Article: Here's how talent leaders can create a sustainable workplace

Life @ Work

Here's how talent leaders can create a sustainable workplace

Sustainability is often thought of as a big policy issue, but it is also fundamentally a people issue, and that is where HR professionals can play an unexpectedly large role in making organizations greener.
Here's how talent leaders can create a sustainable workplace

These days, just telling the world about your sustainable corporate policies isn’t enough any more. Employees want to see sustainability around them on a daily basis, in their workplace environment, practiced by corporate leaders. And as the global climate strikes of September 2019 showed, they feel empowered to express their demands. It’s clear that what was once considered a matter of marketing, then a matter of company policy, has now become a matter of people management. Which is where HR departments come in. This 2020, People Matters suggests five ways for HR people to play a bigger role in making their organizations sustainable.

Talk to the sustainability team

Sustainability is not just a technical issue, says Lindsay Hooper, executive director for education at the Cambridge Institute for Sustainability Leadership. It is about what the business needs to thrive for the future. But CISL’s research has found that the sustainability departments in many businesses could use help with translating that need into something employees can relate to. “So many sustainability people actually just never talk to their colleagues in HR and leadership, and beyond that it has never occurred to them to do so," Hooper said. “So even though [the sustainability people] know the kind of change that is going to be required by the business, they just haven't thought about this in terms of ensuring people are aligned with this.”

That, Hooper suggested, is where HR comes in: talking to the sustainability department, bringing them out of their silo, and helping them figure out how to get the rest of the organization on board. 

Bridge the conversation between management and employees

Sustainability is no longer something that can be dictated from the top down. Individual employees have their own ideas about how to improve the organization’s sustainability efforts, and these ideas may sometimes be radically different from what management thinks is appropriate. But when employees’ views and management’s efforts are compatible, the outcome is much better for employee satisfaction. The 2019 HP Workforce Sustainability Survey found that 96 percent of respondents would be willing to recommend their workplace if they felt their employer’s sustainability practices were ahead of the industry. Not only that, they are more loyal and productive.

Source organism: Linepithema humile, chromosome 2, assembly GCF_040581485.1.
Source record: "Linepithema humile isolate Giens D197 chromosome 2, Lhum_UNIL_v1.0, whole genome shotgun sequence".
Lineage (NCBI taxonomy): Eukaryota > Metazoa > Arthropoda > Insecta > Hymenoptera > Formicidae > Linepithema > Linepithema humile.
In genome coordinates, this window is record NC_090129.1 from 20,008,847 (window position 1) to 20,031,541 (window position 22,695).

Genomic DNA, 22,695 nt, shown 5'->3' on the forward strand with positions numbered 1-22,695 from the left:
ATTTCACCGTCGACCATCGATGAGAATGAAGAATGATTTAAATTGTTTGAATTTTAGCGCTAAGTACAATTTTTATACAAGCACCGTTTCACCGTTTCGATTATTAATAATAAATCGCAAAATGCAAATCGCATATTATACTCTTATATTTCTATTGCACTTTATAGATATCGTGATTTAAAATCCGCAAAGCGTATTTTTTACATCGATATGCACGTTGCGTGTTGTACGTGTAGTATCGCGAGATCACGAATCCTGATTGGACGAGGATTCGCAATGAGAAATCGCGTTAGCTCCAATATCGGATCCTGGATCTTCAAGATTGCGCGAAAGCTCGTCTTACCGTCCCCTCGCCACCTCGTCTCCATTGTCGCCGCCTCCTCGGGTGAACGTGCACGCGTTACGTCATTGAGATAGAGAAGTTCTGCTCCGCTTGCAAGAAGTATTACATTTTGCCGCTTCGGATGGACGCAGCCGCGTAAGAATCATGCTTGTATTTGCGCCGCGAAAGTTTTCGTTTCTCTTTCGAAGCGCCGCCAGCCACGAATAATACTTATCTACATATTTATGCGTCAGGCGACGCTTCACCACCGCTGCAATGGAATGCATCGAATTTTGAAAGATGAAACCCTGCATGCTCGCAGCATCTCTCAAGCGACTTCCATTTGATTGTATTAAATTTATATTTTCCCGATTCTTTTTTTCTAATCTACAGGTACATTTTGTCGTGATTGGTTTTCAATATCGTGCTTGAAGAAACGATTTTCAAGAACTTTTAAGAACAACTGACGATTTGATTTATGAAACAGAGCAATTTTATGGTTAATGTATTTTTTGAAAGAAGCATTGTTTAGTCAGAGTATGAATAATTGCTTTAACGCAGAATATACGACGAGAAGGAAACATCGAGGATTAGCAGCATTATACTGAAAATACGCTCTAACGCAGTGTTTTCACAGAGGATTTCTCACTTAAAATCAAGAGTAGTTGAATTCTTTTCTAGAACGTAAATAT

HR can bring this positivity to the forefront: by hearing out what employees want, conveying it to management, and putting the two conversations together to come up with a mutually agreeable approach.

Hire for a sustainability-focused culture

HR is in the perfect position to operationalize sustainability within an organization: to transform it from a concept to a real, everyday thing that surrounds employees as they work, simply by incorporating it into existing formal structures. Recruitment is an excellent place to start, especially with younger workers increasingly factoring sustainability into their choice of employer, and HR can bring sustainability into recruitment through such simple steps as communicating the organization’s sustainability commitment and values to job-seekers. For example, global retailer Marks and Spencer highlights its sustainability plan on the careers page of its website, where job-seekers can easily see it.

Other ways HR can bring sustainability into hiring practices include assessing candidates for their attitudes towards sustainability, and even incorporating the organization’s sustainability practices and expectations into the onboarding process for new employees.

Upskill and incentivize the workforce

Sustainability requires a certain amount of education to raise awareness and gain employee buy-in. Happily, companies can easily incorporate environmental components into their existing training programmes and even incentivize employees to pursue self-study. For example, City Developments Limited, a major proponent of green buildings and sustainable development in Singapore, includes sustainability-related training in its environment, health, and safety training and awareness programmes. The company further encourages employees to attend external conferences and workshops to strengthen their sustainability knowledge. In 2018, CDL reported that over 50 percent of its employees received sustainability-related training.

Encourage sustainable behavior within the workplace itself

When it comes to visibility, there’s nothing more visible than the surroundings employees work in every day. Simple, environmentally-friendly features such as energy-efficient or water-saving appliances, low-waste practices, or a recycling program say a great deal about how sustainable the company is. And the behavior of the people in the workplace says even more. Do they close the windows and doors when the air conditioning is on? Do they manage their use of office supplies so as not to waste resources? Do they take care not to order more food than they can eat? Do they avoid fast fashion?

Companies that encourage these seemingly small behaviors often see big returns. For example, DBS Bank incorporates sustainable infrastructure in its office spaces and physical branches, and regularly carries out campaigns to encourage its employees to adopt sustainable lifestyle behaviors such as energy savings and waste reduction; some of which won it sustainability accolades in the various markets where the bank operates.

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Topics: Life @ Work, #Outlook2020

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